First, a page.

I guess some of you have heard about HUGO and how it is a great tool for building static websites. Personally I have used it for creating this blog and also for my father’s company website ptaino.com. I don’t have any prior experience with other static generation tools so I am not in a position to compare it to other solutions like Jekyll. What I can share with you though is my personal experience after using it, why I love it and tips to get started.
HUGO is an open source static site generator written in Go and is a proper choice for people who want to create their personal blog, a portfolio site, company sites etc. . It uses Go’s package template standard library.
What are static sites?
In static websites all content (HTML,CSS, JS) is pre-build and stored on the server. Instead of dynamically producing content, server’s only responsibility is to send a file, which makes the whole process quite fast. All JS that comes with the web page will run exclusively on the client and no content rendering is done server side.
What is a static site generator?
The main ingredient of static site generators are templates which act as the base in which you place your content. When those two get rendered, the result is static pages.
Why should I use it?
One of the amazing features of Hugo is its blazing fast build times, since it can generate a simple one page site in a matter of milliseconds and that makes it a great tool for blogs like this one. You can watch this benchmark video showing how HUGO can generate 5000 static pages within 6 seconds :-) .
Also another great feature to consider is that all changes you make are almost instantly displayed on your running localhost server, so you can edit things on the spot (live reload feature).
Finally the installation process is quite easy and the learning curve is quite small.
OK where do I start?
To install hugo, follow these steps here. Also the detailed documentation can be found here. A great tutorial to guide you through HUGO’s basics is this one and this is the official get started guide. If you want to use a custom theme for your site (which is the most reasonable thing to do), there is a plethora to choose from which can be found here.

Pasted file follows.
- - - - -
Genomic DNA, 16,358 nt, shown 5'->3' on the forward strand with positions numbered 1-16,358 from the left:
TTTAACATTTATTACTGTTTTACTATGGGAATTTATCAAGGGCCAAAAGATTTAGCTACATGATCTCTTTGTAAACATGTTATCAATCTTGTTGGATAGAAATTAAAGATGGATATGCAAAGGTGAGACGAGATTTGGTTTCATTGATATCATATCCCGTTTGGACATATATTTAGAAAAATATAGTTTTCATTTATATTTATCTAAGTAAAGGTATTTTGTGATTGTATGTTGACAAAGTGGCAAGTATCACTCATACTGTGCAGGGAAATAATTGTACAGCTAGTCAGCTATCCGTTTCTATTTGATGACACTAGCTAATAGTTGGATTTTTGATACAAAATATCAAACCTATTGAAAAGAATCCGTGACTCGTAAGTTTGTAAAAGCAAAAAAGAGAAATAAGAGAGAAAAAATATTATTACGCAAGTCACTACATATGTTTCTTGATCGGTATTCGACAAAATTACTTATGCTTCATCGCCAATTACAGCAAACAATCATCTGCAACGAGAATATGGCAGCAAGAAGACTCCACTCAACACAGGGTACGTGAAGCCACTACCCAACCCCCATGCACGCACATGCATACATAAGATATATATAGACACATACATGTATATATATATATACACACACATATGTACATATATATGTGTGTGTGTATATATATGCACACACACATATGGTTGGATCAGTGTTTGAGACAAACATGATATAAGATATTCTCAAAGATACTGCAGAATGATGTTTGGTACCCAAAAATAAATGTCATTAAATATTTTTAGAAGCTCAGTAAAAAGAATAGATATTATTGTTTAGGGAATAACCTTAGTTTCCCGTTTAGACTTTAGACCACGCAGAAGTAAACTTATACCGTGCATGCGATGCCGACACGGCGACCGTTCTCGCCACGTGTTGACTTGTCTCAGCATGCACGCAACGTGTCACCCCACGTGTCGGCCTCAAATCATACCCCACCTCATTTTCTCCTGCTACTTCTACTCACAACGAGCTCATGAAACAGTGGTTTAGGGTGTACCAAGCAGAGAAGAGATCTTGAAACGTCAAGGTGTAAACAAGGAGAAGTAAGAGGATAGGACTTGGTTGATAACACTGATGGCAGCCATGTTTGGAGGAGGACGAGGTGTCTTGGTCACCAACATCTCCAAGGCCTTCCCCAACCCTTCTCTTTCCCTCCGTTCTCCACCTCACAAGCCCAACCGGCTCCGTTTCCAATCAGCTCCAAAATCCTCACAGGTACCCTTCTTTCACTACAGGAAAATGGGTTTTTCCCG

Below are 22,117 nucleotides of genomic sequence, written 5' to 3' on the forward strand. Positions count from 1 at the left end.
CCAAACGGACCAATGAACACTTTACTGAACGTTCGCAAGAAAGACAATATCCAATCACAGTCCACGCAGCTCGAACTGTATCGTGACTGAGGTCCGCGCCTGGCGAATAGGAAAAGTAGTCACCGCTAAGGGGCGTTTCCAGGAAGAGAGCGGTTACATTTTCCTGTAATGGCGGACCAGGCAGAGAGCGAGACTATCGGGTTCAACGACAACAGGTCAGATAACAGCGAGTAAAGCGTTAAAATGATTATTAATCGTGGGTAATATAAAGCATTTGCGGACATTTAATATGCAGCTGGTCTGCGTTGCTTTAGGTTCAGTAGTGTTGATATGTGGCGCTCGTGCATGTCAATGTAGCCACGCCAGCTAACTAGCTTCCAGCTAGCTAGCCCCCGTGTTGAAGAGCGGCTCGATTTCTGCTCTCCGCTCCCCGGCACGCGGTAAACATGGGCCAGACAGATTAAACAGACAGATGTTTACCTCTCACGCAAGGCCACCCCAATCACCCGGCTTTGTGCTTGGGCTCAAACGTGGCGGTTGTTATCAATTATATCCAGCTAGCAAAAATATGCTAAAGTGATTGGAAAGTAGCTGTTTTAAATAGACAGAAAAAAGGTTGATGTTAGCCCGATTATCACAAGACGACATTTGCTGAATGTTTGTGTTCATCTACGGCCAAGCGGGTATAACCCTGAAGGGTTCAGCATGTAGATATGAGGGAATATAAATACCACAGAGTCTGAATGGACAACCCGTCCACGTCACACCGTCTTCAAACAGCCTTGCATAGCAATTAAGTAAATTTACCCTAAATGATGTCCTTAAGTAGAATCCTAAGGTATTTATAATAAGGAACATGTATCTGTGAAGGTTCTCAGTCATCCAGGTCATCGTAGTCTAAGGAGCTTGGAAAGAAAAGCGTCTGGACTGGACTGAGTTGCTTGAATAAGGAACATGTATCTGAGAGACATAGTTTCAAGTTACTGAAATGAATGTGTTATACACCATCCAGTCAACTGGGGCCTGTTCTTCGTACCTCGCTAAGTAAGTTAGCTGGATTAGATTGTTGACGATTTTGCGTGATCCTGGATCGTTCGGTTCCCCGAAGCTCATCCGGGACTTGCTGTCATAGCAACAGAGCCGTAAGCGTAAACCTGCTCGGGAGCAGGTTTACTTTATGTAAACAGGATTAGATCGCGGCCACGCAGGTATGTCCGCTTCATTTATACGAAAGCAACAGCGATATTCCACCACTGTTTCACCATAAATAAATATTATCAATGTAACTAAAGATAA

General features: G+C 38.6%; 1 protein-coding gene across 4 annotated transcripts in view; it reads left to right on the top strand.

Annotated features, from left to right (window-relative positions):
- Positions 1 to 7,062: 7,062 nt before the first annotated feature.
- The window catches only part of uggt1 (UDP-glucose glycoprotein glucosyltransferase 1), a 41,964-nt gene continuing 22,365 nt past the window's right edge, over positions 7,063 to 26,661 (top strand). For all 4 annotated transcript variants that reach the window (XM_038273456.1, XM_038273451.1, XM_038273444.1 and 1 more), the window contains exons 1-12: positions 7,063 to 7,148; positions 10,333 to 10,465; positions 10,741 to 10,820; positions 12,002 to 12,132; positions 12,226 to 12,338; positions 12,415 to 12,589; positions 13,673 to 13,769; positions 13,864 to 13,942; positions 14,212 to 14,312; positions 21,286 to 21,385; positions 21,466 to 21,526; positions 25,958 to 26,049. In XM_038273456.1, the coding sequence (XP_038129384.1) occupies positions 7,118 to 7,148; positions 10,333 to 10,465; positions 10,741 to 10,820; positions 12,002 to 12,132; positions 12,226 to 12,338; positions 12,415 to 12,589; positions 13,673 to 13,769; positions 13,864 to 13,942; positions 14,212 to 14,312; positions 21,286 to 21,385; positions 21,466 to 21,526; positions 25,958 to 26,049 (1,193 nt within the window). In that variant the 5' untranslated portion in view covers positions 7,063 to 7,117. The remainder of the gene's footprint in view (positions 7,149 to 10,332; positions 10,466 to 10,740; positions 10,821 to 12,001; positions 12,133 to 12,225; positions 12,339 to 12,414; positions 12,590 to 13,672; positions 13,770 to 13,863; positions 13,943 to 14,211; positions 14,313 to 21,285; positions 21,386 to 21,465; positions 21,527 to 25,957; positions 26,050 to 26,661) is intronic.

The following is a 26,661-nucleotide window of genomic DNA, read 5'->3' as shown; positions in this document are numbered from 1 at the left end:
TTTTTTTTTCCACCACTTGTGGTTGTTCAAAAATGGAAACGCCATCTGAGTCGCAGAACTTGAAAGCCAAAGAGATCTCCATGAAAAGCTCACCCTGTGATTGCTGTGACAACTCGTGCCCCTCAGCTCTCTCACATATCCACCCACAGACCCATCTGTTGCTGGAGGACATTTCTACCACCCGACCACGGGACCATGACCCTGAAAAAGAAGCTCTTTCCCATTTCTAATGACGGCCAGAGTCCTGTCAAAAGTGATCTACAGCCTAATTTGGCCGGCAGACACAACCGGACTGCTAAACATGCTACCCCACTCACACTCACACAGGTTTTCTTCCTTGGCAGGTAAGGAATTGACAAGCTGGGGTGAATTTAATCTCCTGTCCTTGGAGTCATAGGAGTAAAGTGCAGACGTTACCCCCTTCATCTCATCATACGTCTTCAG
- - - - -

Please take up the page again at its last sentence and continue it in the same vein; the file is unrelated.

Starting the server
To run hugo type in your console
hugo server -D -t theme_name. The parameter
-D is optional and is needed only if you have created .md files or draft content.
-t theme_name is used for loading your theme.
Generating the content
hugo -D -t theme_name to generate static content from your HUGO code. All the generated files are located in your
Now, a tedious work you must always be prepared to do is deleting the contents of your
public folder before generating a new version of your static page.
The reason is that something might be left from previous builds and thus affect your final result.
Now all of the above sound and are great, so I will share you my personal recommendation on how to approach HUGO if you want to build you own static website fast and with exploratory attitude. If you need additional help, just search the references above.
1) Important step but not mandatory, is to go through the tutorial. In my opinion you don’t need to watch all 23 chapters, just pay attention to directory structure, how markdown .md files work and how config.toml works.
2) Download an existing template and start playing around. Compare the template’s demo page with the repository code and with your code as well and see how your changes affect the final result.
How customizable can it be?
Well my answer is that I don’t know what you have in mind but yes, it is quite customizable. For my blog I added tags on every post, for categorization, navigation and searchability. Some coding was necessary but not that time was needed to short thing out. Also for ptaino.com I added a google map iframe which is nicely displayed. So yes you can add staff but it mostly depends on what you have in mind. The two themes I used are Stellar and retroful.
Difficulties I faced with HUGO
The biggest problem I faced after completing my two static websites, was that CSS wouldn’t load when hosting them on GitHub pages. For
thefuriousprogrammer.com, there was a global setting in my template which I hadn’t setup properly and thus the CSS file path was not valid. All the formatting displayed perfectly on localhost though, so I couldn’t notice that earlier. For
ptaino.comthere was a problem with mixed content where some .js and .css references where is plain
Also another issues was ‘markdownify’ parameter on my template which caused some build issues. Well I just deleted it problem solved :-)